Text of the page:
What Rosh Hashanah means to me
This reflection on Rosh Hashanah and Yom Kippur comes by way of Akiba Lerner, from the SCU Religious Studies Faculty:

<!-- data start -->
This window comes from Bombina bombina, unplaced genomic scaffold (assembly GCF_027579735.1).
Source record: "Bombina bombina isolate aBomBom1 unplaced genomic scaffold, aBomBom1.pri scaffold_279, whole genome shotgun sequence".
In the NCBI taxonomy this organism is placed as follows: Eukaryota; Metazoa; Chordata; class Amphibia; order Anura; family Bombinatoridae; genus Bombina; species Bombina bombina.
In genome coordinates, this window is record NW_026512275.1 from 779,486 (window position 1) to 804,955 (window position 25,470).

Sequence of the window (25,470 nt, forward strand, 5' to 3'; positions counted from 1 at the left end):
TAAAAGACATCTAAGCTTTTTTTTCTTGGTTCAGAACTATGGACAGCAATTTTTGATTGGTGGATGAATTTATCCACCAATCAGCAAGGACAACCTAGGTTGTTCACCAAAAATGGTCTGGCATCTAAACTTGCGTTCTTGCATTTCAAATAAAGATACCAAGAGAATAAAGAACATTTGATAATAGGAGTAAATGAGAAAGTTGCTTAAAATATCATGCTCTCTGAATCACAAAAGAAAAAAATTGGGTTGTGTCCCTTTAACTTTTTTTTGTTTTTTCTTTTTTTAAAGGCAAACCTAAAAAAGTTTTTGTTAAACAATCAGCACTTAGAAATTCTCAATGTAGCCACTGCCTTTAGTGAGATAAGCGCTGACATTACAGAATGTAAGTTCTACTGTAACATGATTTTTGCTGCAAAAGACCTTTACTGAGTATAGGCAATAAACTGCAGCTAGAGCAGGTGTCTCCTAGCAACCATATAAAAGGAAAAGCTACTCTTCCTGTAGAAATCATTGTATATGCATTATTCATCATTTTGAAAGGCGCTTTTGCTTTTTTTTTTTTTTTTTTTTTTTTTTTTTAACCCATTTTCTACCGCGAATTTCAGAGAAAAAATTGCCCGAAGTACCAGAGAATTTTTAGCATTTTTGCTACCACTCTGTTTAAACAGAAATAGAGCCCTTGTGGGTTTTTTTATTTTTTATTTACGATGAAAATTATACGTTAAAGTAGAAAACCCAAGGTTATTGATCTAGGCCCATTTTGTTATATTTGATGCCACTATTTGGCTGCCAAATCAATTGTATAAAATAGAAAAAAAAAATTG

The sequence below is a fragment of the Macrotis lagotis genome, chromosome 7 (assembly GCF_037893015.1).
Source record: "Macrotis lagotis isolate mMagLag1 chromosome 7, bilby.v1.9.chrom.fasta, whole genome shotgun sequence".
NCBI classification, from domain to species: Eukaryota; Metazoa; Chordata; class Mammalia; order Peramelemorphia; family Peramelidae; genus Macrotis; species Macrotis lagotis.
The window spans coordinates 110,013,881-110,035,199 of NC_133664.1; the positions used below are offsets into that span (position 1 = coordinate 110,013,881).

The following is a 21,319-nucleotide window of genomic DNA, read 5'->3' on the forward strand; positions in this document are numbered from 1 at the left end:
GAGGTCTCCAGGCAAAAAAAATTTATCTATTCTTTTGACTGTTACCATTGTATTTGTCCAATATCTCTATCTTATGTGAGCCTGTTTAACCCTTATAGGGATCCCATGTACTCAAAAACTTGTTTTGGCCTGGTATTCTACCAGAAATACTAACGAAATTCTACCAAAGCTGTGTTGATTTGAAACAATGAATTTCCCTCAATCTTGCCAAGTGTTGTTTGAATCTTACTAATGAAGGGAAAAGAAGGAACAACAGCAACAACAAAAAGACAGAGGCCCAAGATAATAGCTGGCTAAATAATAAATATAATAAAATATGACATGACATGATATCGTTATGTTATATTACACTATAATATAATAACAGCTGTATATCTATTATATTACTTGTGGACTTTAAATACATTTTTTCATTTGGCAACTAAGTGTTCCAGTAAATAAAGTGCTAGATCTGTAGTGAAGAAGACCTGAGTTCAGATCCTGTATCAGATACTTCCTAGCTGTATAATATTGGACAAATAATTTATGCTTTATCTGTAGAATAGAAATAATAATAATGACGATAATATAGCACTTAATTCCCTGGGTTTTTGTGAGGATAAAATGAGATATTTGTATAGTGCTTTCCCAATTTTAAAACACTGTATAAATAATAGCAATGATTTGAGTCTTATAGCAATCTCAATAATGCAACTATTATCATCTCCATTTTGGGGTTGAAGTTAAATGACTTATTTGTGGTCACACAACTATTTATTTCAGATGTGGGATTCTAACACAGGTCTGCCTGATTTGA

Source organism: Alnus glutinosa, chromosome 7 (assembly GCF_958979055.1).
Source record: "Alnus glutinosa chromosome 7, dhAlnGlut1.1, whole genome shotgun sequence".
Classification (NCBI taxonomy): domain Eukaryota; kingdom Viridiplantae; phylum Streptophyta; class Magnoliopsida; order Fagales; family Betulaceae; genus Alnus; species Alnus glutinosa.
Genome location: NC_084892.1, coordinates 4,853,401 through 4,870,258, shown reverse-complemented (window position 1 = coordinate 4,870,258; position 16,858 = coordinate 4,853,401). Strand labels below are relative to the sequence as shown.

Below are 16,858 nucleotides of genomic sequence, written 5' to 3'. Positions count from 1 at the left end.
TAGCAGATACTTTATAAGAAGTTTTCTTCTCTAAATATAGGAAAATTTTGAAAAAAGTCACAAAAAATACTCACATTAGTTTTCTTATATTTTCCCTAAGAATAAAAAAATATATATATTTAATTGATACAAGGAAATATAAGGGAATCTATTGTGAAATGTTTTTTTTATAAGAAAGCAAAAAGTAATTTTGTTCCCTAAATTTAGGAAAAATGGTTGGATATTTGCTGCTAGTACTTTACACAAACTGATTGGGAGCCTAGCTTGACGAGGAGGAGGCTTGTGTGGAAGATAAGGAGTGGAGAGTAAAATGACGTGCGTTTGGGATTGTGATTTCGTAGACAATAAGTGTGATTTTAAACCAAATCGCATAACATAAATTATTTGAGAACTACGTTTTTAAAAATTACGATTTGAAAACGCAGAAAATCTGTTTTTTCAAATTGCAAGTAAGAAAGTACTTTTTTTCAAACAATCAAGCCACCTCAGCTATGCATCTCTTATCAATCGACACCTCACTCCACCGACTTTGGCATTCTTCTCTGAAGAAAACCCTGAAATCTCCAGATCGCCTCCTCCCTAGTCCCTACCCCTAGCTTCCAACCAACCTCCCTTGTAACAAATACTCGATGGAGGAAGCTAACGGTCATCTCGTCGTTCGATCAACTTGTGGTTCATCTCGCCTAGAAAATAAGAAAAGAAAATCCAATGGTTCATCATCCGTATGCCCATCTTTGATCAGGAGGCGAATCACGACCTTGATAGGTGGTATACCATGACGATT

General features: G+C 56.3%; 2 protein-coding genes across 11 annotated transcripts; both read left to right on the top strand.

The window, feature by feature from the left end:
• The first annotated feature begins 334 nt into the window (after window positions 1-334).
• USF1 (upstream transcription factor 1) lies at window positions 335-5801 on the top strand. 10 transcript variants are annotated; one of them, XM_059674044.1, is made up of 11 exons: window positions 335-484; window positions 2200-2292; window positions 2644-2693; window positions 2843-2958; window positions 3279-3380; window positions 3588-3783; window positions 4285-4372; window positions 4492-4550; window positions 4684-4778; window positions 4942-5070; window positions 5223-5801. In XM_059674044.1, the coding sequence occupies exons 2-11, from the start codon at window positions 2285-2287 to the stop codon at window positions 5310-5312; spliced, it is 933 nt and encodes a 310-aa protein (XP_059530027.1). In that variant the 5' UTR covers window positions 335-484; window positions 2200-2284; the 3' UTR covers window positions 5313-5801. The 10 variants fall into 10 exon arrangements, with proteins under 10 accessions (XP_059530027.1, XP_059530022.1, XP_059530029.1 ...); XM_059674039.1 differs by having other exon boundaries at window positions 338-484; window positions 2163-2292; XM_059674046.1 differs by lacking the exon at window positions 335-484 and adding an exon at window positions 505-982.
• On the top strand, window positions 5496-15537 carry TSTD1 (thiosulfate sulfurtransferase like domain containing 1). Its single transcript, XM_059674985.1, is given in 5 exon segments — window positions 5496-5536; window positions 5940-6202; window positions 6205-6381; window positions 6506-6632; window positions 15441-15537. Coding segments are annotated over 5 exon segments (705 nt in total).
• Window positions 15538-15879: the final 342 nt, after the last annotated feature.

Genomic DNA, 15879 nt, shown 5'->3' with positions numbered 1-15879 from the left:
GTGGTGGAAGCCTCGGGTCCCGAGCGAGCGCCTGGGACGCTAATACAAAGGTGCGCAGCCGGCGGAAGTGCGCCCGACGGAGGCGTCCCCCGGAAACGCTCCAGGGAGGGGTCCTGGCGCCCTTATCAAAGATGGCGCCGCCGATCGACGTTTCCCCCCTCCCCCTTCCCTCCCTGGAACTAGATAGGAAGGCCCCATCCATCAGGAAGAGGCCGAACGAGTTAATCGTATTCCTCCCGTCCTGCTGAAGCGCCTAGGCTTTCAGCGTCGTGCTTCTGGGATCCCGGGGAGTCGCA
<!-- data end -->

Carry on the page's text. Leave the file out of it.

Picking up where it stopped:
Rosh Hashanah [literally translated from the Hebrew to mean "head of the year" or "first of the year"] is a time for gathering together with friends, family, and community in order to reflect on the past year and think about moving forward into the next year. Traditionally, Jews gather together across the world for a time of solidarity and individual reflection. Rosh Hashanah is both a celebration of a new year, but also a celebration of the world’s birthday. The desire to celebrate the creation of the world at the same time that we celebrate the new year is one way to symbolically affirm the idea that the world is created with a purpose, and we are somehow a part of that larger drama. Part of the personal reflection that goes on during Rosh Hashanah—and the ten days of personal accounting required between Rosh Hashanah and Yom Kippur [Judaism’s holiest day of atonement]—is to rediscover what that purpose is for ourselves. In the period of reflection from Rosh Hashanah until Yom Kippur it is also traditional to use this time to think about how we may have missed the mark as either individuals or as people, and how we might want to improve our relationships with those around us. Rosh Hashanah is a moment for renewing and rededicating our selves to that which gives us a sense of ultimate meaning, a rededication to what gives our lives ultimate hope, and a rededication to serving others by standing up for justice in the world. We find our purpose in our ability to spread love, compassion, and justice to those around us. During the course of the year it is easy to become distracted from these deeper truths, so Rosh Hashanah for me has always been a celebratory time, but also a challenging time, to embrace new beginnings and a commitment to work on improving how I relate to other people. Rosh Hashanah is also a moment of hearing the shofar [a ram’s horn blown like a trumpet during the service]. This sound heralds a moment of unity, return, and hope. A return to one’s true self, a shattering of illusion and alienation, a call to help others and pursue justice. So, even if this is not your tradition, the beginning of Jewish new year, the beginning of the academic year, is a great time to take some time out from the hectic pace of modern life, turn off the phone, find a quite place for contemplation and reverence, and think about how you might want to go about rededicating yourself to the things that matter most.